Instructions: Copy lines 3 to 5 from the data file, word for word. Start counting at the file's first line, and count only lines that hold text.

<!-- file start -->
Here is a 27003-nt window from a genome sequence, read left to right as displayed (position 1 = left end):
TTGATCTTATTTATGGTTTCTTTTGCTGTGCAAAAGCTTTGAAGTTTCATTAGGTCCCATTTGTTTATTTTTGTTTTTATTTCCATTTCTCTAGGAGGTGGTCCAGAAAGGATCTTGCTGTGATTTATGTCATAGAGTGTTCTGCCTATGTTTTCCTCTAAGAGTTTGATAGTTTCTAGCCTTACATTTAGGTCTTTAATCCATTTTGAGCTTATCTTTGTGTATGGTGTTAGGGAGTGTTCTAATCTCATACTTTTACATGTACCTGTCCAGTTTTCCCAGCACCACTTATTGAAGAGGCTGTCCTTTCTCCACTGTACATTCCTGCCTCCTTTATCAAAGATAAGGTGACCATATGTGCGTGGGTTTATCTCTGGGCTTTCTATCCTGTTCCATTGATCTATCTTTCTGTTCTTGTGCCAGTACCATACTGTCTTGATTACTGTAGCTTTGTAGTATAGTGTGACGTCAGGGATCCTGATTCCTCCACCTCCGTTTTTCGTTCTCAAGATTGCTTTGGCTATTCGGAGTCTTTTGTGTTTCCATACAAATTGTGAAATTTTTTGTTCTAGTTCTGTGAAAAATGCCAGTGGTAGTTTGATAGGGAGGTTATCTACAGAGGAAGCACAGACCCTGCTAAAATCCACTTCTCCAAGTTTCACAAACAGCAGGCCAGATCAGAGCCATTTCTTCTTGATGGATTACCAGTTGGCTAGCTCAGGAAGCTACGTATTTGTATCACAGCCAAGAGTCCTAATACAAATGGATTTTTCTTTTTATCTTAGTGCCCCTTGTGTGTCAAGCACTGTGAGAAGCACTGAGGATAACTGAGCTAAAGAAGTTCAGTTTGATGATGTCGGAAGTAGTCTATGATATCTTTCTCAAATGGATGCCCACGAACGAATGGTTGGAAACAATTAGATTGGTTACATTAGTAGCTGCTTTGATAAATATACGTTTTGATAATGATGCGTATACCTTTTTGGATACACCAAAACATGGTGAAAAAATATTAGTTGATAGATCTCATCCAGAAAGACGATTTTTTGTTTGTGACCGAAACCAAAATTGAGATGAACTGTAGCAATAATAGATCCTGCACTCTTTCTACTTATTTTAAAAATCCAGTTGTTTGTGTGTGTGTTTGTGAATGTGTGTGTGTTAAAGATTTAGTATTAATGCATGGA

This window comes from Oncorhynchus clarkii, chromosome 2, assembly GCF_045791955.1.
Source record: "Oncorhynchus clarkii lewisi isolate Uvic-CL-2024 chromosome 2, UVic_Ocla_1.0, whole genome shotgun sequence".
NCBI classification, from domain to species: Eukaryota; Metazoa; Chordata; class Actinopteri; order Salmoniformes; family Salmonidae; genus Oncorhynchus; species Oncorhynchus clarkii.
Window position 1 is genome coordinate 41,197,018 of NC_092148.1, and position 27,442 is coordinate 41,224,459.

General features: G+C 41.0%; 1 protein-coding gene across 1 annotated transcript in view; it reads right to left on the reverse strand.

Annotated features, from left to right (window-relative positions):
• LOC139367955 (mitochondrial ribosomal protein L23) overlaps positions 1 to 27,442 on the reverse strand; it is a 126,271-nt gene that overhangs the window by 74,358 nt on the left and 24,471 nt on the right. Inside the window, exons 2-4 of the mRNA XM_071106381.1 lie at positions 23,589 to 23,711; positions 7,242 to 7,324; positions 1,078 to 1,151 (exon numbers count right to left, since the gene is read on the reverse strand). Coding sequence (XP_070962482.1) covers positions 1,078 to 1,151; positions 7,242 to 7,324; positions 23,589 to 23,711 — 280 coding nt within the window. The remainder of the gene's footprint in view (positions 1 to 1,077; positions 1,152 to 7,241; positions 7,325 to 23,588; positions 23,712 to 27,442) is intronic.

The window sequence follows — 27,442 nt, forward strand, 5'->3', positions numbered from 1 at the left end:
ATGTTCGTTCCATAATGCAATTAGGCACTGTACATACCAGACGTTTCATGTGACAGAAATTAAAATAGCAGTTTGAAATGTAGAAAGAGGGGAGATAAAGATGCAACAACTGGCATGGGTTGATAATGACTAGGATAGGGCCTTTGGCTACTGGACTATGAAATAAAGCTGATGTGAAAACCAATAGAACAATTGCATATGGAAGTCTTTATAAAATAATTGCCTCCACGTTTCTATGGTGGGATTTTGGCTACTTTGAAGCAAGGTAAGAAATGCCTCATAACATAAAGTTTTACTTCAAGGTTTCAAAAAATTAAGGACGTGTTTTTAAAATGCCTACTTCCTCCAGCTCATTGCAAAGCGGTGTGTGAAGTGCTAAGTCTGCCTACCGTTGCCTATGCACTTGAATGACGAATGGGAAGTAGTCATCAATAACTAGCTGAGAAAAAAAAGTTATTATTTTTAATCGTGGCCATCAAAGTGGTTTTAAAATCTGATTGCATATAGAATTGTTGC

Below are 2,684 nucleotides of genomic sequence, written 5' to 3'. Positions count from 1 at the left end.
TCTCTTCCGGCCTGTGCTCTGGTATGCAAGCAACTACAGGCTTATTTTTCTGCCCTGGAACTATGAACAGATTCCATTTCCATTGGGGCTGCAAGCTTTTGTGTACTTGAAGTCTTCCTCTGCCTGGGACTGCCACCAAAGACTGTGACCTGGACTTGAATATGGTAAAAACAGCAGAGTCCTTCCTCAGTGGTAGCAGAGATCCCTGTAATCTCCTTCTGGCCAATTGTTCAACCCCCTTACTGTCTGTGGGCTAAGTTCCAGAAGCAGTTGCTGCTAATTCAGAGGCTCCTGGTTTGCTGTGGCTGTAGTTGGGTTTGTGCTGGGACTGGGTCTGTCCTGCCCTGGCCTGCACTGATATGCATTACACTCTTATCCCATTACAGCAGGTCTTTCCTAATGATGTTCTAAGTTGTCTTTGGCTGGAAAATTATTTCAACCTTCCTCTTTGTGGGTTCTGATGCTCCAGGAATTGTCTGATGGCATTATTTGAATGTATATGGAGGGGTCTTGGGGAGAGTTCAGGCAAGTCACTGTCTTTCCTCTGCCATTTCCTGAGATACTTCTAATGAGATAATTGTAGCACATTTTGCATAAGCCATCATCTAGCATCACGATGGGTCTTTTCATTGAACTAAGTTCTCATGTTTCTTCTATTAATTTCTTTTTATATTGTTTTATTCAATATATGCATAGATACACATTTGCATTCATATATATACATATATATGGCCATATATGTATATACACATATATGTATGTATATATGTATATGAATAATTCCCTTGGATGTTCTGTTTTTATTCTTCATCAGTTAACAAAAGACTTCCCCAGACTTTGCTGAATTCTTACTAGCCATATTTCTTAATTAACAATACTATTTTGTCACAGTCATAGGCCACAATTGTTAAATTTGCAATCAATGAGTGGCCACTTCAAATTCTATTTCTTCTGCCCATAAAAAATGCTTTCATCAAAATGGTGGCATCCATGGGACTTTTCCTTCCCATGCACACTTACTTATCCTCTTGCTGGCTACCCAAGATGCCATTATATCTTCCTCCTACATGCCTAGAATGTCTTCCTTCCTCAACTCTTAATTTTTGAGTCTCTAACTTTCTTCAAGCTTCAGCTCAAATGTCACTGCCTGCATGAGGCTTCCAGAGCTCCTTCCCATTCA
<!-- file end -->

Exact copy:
This window comes from Oncorhynchus clarkii, chromosome 2, assembly GCF_045791955.1.
Source record: "Oncorhynchus clarkii lewisi isolate Uvic-CL-2024 chromosome 2, UVic_Ocla_1.0, whole genome shotgun sequence".
NCBI classification, from domain to species: Eukaryota; Metazoa; Chordata; class Actinopteri; order Salmoniformes; family Salmonidae; genus Oncorhynchus; species Oncorhynchus clarkii.